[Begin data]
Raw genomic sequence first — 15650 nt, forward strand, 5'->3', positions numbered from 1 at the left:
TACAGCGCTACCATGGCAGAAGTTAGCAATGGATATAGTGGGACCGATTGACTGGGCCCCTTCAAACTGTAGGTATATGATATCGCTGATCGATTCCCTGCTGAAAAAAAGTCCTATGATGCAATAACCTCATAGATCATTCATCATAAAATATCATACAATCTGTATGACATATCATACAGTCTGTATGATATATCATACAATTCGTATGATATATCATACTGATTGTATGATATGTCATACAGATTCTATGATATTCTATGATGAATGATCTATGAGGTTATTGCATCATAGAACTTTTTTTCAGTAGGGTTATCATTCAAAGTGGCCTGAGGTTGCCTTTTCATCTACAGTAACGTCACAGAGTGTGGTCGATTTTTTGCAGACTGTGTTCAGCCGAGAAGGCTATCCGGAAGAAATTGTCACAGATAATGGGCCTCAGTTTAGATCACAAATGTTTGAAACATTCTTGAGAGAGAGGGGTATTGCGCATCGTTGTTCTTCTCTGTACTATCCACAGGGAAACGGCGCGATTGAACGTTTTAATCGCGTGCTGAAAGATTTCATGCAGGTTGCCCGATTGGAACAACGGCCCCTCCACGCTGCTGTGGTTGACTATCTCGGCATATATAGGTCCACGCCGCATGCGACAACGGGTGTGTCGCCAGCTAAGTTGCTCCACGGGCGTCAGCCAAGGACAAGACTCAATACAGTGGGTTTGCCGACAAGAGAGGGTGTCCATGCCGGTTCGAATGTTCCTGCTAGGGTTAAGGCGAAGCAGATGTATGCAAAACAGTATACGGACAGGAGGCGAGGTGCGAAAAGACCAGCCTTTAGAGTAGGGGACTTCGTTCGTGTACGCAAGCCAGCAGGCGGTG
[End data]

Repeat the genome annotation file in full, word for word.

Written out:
Raw genomic sequence first — 15650 nt, forward strand, 5'->3', positions numbered from 1 at the left:
TACAGCGCTACCATGGCAGAAGTTAGCAATGGATATAGTGGGACCGATTGACTGGGCCCCTTCAAACTGTAGGTATATGATATCGCTGATCGATTCCCTGCTGAAAAAAAGTCCTATGATGCAATAACCTCATAGATCATTCATCATAAAATATCATACAATCTGTATGACATATCATACAGTCTGTATGATATATCATACAATTCGTATGATATATCATACTGATTGTATGATATGTCATACAGATTCTATGATATTCTATGATGAATGATCTATGAGGTTATTGCATCATAGAACTTTTTTTCAGTAGGGTTATCATTCAAAGTGGCCTGAGGTTGCCTTTTCATCTACAGTAACGTCACAGAGTGTGGTCGATTTTTTGCAGACTGTGTTCAGCCGAGAAGGCTATCCGGAAGAAATTGTCACAGATAATGGGCCTCAGTTTAGATCACAAATGTTTGAAACATTCTTGAGAGAGAGGGGTATTGCGCATCGTTGTTCTTCTCTGTACTATCCACAGGGAAACGGCGCGATTGAACGTTTTAATCGCGTGCTGAAAGATTTCATGCAGGTTGCCCGATTGGAACAACGGCCCCTCCACGCTGCTGTGGTTGACTATCTCGGCATATATAGGTCCACGCCGCATGCGACAACGGGTGTGTCGCCAGCTAAGTTGCTCCACGGGCGTCAGCCAAGGACAAGACTCAATACAGTGGGTTTGCCGACAAGAGAGGGTGTCCATGCCGGTTCGAATGTTCCTGCTAGGGTTAAGGCGAAGCAGATGTATGCAAAACAGTATACGGACAGGAGGCGAGGTGCGAAAAGACCAGCCTTTAGAGTAGGGGACTTCGTTCGTGTACGCAAGCCAGCAGGCGGTG